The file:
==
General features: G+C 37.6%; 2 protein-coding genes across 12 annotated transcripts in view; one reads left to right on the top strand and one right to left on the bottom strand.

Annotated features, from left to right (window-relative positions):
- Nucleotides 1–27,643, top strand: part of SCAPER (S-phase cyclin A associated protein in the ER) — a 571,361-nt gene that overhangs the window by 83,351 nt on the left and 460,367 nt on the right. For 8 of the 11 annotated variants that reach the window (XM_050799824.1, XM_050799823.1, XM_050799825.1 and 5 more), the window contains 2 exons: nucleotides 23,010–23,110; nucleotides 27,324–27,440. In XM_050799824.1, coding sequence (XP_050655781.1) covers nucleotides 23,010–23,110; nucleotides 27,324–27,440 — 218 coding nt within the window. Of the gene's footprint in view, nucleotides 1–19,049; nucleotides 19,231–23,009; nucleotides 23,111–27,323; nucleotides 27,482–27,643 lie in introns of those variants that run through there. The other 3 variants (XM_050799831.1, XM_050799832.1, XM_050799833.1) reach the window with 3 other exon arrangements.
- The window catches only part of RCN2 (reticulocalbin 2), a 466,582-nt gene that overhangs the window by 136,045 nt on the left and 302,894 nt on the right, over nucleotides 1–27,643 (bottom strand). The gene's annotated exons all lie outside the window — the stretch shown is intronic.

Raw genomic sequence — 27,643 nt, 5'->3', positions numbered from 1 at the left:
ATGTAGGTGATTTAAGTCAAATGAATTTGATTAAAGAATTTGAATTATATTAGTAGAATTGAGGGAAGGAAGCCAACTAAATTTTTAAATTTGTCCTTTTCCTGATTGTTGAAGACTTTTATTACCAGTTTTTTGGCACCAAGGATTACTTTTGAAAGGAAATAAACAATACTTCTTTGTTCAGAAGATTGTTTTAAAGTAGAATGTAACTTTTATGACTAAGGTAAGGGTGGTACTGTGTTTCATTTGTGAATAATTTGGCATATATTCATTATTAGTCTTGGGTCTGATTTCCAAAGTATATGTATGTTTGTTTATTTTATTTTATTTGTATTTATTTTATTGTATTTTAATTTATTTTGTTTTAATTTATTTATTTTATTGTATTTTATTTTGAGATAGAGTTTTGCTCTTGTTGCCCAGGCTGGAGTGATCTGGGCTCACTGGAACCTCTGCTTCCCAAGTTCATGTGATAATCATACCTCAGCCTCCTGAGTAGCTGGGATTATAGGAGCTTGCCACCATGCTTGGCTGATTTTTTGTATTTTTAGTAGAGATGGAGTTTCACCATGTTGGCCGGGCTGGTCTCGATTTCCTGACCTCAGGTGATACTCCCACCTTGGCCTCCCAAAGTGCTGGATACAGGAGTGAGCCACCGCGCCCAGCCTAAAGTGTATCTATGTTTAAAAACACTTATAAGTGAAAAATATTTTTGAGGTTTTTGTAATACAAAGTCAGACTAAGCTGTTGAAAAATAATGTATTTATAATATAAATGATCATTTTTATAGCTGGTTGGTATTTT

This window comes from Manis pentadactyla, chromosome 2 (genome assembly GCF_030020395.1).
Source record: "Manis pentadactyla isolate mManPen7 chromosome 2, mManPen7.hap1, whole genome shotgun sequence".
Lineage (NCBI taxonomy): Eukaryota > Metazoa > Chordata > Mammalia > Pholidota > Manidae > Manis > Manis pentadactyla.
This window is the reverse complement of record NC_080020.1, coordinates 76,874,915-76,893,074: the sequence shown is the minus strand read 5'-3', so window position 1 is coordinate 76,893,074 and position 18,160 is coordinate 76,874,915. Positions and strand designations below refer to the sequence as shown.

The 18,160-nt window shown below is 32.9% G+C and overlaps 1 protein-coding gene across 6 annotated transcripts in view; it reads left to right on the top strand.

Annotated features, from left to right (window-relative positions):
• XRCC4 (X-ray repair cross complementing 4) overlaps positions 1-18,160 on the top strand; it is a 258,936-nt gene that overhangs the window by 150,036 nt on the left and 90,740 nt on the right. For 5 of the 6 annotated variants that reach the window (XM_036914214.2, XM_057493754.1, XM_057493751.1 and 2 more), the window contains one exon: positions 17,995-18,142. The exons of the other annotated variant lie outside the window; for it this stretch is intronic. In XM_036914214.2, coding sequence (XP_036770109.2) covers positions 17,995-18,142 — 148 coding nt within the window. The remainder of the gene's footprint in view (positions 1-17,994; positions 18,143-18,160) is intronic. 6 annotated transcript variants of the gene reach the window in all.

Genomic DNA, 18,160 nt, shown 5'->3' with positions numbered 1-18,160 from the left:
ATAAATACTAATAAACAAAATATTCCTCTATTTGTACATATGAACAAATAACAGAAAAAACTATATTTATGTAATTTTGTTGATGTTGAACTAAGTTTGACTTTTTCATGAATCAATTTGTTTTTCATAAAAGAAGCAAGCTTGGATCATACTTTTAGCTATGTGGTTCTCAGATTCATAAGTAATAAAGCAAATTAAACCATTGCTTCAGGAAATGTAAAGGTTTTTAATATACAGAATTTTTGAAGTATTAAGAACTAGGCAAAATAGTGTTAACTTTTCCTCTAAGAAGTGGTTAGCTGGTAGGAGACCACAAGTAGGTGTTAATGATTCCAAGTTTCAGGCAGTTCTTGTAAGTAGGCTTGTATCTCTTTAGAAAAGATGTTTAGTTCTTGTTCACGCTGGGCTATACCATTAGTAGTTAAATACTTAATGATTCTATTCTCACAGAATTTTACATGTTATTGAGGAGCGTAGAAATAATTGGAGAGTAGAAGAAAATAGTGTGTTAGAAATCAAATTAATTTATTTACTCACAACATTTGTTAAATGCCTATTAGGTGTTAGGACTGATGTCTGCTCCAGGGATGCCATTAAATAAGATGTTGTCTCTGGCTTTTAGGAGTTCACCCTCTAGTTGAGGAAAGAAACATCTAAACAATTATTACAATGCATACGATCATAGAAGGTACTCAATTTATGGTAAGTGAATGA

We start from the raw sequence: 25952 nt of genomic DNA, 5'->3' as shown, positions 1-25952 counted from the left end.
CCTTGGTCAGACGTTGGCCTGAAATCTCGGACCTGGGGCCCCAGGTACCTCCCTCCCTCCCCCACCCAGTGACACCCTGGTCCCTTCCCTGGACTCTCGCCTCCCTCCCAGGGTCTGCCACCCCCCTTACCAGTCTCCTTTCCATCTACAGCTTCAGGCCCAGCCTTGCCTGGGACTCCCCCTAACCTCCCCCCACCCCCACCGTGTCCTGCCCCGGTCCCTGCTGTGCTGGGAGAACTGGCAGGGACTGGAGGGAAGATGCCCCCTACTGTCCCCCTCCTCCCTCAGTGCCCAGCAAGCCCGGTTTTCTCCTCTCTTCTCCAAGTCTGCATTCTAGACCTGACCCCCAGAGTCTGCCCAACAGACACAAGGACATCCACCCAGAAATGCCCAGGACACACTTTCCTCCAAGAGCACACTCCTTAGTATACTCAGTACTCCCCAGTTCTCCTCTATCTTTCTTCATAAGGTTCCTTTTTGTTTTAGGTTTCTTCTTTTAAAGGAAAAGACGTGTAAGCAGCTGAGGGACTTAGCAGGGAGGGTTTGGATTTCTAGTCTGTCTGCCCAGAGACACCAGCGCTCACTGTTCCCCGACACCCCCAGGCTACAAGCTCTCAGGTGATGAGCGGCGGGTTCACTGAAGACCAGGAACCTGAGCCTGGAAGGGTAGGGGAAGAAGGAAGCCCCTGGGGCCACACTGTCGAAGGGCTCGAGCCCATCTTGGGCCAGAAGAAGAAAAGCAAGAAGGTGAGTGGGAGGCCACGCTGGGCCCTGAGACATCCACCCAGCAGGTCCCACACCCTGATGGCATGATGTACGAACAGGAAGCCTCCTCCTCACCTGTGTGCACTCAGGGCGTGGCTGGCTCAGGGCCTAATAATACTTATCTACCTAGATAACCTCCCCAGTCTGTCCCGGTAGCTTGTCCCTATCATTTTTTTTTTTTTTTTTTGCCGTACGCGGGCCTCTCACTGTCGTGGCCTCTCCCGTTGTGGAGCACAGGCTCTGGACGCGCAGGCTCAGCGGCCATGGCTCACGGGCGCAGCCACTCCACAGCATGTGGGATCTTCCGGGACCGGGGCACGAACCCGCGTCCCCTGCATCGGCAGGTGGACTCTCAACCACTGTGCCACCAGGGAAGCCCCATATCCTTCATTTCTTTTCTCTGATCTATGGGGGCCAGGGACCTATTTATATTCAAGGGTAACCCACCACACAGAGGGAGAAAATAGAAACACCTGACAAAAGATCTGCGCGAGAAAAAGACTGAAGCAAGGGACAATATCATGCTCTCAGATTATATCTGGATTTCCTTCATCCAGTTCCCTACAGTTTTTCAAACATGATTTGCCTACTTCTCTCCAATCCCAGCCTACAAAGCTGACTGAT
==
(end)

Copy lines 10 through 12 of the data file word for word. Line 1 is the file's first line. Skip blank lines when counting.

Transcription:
This window is the reverse complement of record NC_080020.1, coordinates 76,874,915-76,893,074: the sequence shown is the minus strand read 5'-3', so window position 1 is coordinate 76,893,074 and position 18,160 is coordinate 76,874,915. Positions and strand designations below refer to the sequence as shown.

The 18,160-nt window shown below is 32.9% G+C and overlaps 1 protein-coding gene across 6 annotated transcripts in view; it reads left to right on the top strand.

Annotated features, from left to right (window-relative positions):